• 7. The facilitator signs an inchoate substitute refund transaction record comprising:
    • a. a lock time after the expiration timestamp;
    • b. an input for receiving the substitution amount from a substitution transaction;
    • c. a first refund output comprising a first refund amount and a first condition requiring approval of the second party; and
    • d. a second refund output comprising a second refund amount and a condition requiring approval of the third party.
Example Inchoate Substitute Refund Transaction Record:
Input:
Previous tx: 9c8b...4794
Index: 0
scriptSig: OP_0 [sig. placeholder] b2ac...8a4601
Output:
Value: 178124000
scriptPubKey: OP_DUP OP_HASH160 30e6...2511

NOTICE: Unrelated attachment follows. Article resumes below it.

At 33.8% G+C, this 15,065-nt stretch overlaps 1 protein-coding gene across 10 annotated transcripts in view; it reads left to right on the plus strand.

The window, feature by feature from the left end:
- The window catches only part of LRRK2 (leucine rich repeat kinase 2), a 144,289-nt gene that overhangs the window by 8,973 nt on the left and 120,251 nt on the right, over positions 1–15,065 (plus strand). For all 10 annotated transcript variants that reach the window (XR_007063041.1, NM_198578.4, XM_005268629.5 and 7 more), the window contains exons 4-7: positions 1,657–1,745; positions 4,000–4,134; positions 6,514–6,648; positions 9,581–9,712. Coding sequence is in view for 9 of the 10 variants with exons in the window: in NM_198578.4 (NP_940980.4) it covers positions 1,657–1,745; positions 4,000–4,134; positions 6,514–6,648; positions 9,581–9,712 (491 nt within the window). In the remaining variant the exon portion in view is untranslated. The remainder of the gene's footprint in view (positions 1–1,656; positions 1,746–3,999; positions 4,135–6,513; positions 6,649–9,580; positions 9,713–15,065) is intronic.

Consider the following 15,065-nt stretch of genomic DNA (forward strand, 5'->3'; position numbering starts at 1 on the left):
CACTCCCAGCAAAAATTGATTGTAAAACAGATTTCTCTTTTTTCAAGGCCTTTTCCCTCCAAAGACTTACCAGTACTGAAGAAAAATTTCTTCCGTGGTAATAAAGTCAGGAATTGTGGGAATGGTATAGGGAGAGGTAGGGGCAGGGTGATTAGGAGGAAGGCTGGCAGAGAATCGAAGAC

OP_EQUALVERIFY
OP_CHECKSIG
Output:
Value: 121866000
scriptPubKey: OP_DUP OP_HASH160 94e2...4fb6
OP_EQUALVERIFY
OP_CHECKSIG
...
nLockTime: 2014-06-03T12:34:56Z
  • 8. The facilitator creates a signed substitute refund transaction record by signing the inchoate substitute refund transaction record and transmits the signed substitute refund transaction record to the second party and the third party.
  • 9. The facilitator submits the complete substitution transaction record to the transfer mechanism.
Various verification and details steps disclosed in previous embodiments have been omitted for brevity. In other embodiments, the various transaction records are created or signed by the first party or the second party instead of the facilitator. For example, the first party and the second party could agree upon the amounts in the substitution transaction record, and each could sign it without involving the facilitator. All such variations are considered part of the invention.